Rabbit: a Healthy, Nutritious, Sustainable (and Underappreciated) Food

ACES Staff

April 4, 2013

Rabbit: a Healthy, Nutritious, Sustainable (and Underappreciated) Food

Article originally published in Edible Aspen‘s Spring 2013 Issue.

Raising animals for food in your backyard is a great way to fundamentally change the way you look at our food system, and your land. Yet if you have limited space, your options for livestock can be limited. A cow in a suburban backyard is likely to depress your neighborhood’s home values, and too many meat chickens might warrant a visit from the health inspector.

What if there was a meat option that was cleaner, quieter and healthier than anything in a traditional farmyard scene? Rabbits are the answer! The idea of eating rabbit may seem unfamiliar outside of a gourmet restaurant, but there are many reasons rabbits deserve a fresh look, especially here in western Colorado. French and Spanish cultures, and even the USDA, have long considered rabbit to be one of the highest-quality meats. The health benefits of rabbit stop just short of improving your posture and whitening your teeth: Rabbit meat has fewer calories, less fat and lower levels of cholesterol than chicken. With its finer grain and higher density, it is actually more versatile than chicken.

Considering these advantages, why isn’t rabbit meat more popular in America? There are several reasons. The United States has subsidized many feed crops, especially corn, for decades. Cheap feed has driven down the cost of raising corn-fed animals, like chickens and cows. Rabbits can’t digest significant amounts of grain, so raising them on a massive scale is not as profitable as raising chickens. However, in your own back- yard the economic benefits of raising rabbits shine.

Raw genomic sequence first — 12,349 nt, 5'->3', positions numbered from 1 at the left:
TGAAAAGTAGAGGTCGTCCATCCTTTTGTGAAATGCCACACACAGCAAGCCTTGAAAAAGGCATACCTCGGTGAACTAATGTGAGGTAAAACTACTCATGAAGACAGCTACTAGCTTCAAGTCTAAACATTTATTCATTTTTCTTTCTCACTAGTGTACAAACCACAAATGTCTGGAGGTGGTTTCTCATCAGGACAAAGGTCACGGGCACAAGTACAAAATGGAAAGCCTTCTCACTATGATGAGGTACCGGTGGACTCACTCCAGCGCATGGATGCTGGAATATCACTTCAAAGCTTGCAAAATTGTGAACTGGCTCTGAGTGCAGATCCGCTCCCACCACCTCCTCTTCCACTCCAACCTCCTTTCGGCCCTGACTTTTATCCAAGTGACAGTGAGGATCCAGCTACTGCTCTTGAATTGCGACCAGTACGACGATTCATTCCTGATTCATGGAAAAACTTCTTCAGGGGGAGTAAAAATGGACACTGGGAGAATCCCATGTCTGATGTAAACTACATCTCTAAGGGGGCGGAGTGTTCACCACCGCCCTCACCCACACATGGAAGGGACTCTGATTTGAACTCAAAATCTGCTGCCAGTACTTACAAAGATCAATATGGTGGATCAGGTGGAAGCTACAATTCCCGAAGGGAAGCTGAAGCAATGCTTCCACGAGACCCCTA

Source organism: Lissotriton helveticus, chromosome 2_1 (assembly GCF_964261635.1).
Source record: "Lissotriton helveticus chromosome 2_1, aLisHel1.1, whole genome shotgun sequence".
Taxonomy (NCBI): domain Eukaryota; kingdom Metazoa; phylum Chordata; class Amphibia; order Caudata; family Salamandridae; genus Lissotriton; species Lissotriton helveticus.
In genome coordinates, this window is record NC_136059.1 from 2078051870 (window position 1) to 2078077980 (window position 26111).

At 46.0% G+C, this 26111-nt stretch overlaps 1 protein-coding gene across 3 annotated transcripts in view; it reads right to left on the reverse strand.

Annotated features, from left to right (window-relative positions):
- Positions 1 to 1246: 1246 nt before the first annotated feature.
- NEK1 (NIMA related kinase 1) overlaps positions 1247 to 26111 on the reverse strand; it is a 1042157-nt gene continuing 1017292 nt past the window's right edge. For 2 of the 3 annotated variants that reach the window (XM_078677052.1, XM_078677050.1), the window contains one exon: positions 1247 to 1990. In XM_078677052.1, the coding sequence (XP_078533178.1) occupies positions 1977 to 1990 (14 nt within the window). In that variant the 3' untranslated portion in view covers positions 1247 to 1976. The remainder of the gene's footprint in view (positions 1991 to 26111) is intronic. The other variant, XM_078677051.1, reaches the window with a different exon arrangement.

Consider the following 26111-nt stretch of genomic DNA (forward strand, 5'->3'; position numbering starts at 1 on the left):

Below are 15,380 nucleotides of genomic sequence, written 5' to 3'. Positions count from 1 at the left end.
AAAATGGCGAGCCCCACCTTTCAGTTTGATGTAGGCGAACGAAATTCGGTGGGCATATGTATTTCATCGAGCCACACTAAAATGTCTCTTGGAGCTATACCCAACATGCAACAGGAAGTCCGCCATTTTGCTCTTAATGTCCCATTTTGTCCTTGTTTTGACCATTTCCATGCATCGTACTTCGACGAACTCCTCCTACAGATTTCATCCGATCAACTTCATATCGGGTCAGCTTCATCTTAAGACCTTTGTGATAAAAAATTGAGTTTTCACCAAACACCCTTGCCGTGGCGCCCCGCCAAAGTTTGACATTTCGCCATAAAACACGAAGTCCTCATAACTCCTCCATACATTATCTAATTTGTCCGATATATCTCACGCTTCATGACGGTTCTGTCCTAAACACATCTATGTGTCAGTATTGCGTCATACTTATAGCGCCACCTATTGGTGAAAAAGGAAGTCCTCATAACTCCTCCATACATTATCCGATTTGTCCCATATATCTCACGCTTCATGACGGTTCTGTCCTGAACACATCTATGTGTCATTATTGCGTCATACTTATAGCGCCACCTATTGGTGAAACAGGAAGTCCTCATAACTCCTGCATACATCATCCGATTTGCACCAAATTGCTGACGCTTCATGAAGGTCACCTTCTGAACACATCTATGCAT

Depending on your situation the actual “nuts and bolts” of backyard rabbit raising can vary considerably. Many people with limited space raise rabbits in cages, hanging in a garage or a shed. Another way to raise them is in so-called “rabbit trac- tors,” homemade mobile pens equipped with a roof and a hide- out. These “tractors” allow the rabbits to munch on grasses in the pasture, while providing a dark space when they want to feel hidden, which rabbits often do.

The main advantage of raising rabbits in a “rabbit tractor” is the endless supply of free food. By moving each tractor twice a day (and tossing in a handful of barley) the rabbits essentially mow the yard—slowly but surely! Your backyard is probably full of rabbit food. Fallen leaves, bark and weeds are all delicious meals for rabbits. On a natural feeding system it only takes about three months for a rabbit to grow large enough to be table ready.


If you are a gardener, rabbits will give you both great meat and “black gold” to help build fertile soils. Unlike chickens, rabbit manure is considered “cold,” meaning it’s safe to use immediately as a fertilizer. Collecting the manure is as simple as putting a tub underneath their cage. Some people even build worm farms underneath their rabbits’ cages. If you are raising your rabbits outdoors you can even leave their tractor over a garden bed for a week or two at the beginning or end of the growing season. They will weed and fertilize your beds for you!

But what about Bugs Bunny, Roger Rabbit and the Easter Bunny? Will a first-time rancher feel completely comfortable raising and eating rabbits, given these adorable American cultural icons? Rabbits may be cute, but so are pigs and cows when you get to know them. It does make it easier, though, to know that you gave your livestock a healthy and peaceful life. Here at Rock Bottom Ranch, we know our rabbits are well fed, cared for and safe. Come to the ranch and see for yourselves!

Rock Bottom Ranch 2001 Hooks Spur Road, Basalt 970.927.6760

~ Peter Arthur, RBR Agriculture Manager

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